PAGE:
The Planning Court has today handed down judgment in Patel v Secretary of State for Housing, Communities and Local Government & Ors  EWHC 2115 (Admin).
The issue in the case concerned the proper interpretation of a condition attached to a planning permission in 2010. The condition required soundproofing but there was disagreement as to the extent of what was required. The significance of the interpretation of this condition is that if it had not been properly discharged, then the 2010 permission would not have been lawfully implemented and the consent would have lapsed.
The Claimant’s case at appeal stage was that the condition was limited in scope and only required soundproofing within the development between its commercial ground floor and the residential units above. The Inspector disagreed and found the condition was broader in its scope. The Inspector determined that the condition could also require soundproofing to protect future occupants of the development from noise originating external to the site. This would include from the music studios next door, who supported the Secretary of State’s resistance to the claim and was named as the Third Defendant.
Following the Inspector’s decision to reject the Claimant’s interpretation, the matter was referred to the High Court under s.288 of the Town and Country Planning Act 1990. Permission to bring the case was granted by Timothy Mould QC (sitting as a Deputy High Court judge).
Agreeing with the Claimant, Lang J found that:
- The Inspector erred by deciding that the word “including” in the condition allowed her to interpret its requirements more broadly. Lang J found that this was “clearly incorrect” (). This error infected the Inspector’s further description of what may be required under the condition ().
- The interpretation preferred by the Inspector, the Council and the Music Rooms required the reader to depart from the natural and ordinary meaning of the words in the condition and further required additional words to be read into the condition (-).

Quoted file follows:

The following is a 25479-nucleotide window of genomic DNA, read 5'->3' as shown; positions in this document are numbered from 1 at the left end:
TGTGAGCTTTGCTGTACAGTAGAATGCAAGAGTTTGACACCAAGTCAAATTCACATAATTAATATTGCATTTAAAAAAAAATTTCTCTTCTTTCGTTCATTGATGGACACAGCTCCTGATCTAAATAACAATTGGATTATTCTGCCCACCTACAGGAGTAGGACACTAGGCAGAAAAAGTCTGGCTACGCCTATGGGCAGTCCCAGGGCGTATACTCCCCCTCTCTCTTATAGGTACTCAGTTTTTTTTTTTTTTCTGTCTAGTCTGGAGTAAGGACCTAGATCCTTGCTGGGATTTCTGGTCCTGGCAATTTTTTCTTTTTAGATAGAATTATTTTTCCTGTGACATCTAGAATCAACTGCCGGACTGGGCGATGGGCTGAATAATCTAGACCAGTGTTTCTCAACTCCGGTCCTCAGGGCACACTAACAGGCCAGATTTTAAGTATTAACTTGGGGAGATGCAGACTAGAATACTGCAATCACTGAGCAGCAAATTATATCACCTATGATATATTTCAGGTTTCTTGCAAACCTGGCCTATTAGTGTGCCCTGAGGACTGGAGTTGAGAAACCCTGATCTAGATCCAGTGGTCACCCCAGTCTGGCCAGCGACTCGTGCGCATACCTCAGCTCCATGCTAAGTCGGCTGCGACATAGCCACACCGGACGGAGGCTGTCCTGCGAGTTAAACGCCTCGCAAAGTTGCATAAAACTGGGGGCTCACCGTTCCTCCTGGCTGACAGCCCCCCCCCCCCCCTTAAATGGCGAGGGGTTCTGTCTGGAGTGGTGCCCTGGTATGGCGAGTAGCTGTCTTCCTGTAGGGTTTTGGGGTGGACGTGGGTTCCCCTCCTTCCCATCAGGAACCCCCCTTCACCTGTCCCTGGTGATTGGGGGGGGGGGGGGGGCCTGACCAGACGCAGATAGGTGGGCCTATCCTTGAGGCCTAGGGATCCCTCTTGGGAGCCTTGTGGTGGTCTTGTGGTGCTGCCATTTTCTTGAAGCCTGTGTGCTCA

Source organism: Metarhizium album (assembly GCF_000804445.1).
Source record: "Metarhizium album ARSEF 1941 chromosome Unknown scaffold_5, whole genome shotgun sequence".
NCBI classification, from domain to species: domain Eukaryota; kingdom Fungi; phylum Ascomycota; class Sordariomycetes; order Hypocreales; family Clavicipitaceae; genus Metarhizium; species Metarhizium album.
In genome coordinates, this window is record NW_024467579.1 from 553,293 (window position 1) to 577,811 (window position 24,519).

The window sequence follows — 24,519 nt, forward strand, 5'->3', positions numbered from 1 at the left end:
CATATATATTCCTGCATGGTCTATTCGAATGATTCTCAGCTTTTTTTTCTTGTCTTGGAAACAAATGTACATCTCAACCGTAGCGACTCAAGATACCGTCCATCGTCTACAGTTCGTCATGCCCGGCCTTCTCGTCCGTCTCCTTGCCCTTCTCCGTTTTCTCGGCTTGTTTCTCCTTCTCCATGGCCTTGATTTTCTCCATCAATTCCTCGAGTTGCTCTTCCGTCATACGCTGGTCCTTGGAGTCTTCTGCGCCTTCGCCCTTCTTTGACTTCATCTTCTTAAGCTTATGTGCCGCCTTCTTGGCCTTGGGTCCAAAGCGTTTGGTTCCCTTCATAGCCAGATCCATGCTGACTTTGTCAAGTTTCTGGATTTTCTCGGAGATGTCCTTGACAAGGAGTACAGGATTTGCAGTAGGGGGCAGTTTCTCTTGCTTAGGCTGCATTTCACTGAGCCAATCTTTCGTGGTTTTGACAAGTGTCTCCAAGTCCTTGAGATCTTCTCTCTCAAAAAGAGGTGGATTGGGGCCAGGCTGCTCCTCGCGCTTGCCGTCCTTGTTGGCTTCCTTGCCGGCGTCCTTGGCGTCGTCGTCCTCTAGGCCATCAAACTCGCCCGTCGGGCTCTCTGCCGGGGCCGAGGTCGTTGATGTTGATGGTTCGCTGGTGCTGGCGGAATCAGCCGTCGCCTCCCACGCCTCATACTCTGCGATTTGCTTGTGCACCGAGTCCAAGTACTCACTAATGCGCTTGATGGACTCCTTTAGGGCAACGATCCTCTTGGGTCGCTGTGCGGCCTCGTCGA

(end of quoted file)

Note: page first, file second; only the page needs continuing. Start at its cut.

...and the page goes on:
- The Claimant’s interpretation of the condition was supported by reading it in the context of the permission as a whole, which includes the documents and plans expressly incorporated into the permission (-).
- There was nothing in the reasons for the condition which supported the broader interpretation. Moreover, the same reason was applied to other conditions which related to noise originating from the commercial units. If the same reason was being used for a different purpose, this would require the reasons to be read inconsistently (-).
- Given that the condition is a pre-commencement condition, it is imperative that the Claimant knows what is required so that he can address it prior to making an application to discharge the condition. The Inspector’s interpretation was “unacceptably general and vague”. The reasonable reader would not (and should not) also seek to imply into the condition a set of requirements not expressly referred to in the condition ().
- The condition is unambiguous. It was not, therefore, permissible to refer to the extensive extrinsic material the Inspector and the Music Rooms relied upon, which included documents produced many years after the permission was granted as well as those not publicly available (-).
Accordingly, the Inspector’s decision has now been quashed. You can view the judgment here.
This case is a good reminder of the basic principles of the interpretation of conditions attached to a planning permission. In particular, the judgment highlights the dangers of departing from the natural and ordinary meaning of the words of a condition, as well as relying upon extrinsic documents when the condition is unambiguous. One should also read a condition in the context of the permission as a whole, including any documents and plans that are expressly incorporated into the consent.
Max Short acted for the Claimant during the planning appeal and worked closely with counsel (Jack Parker of Cornerstone Barristers) during the legal challenge.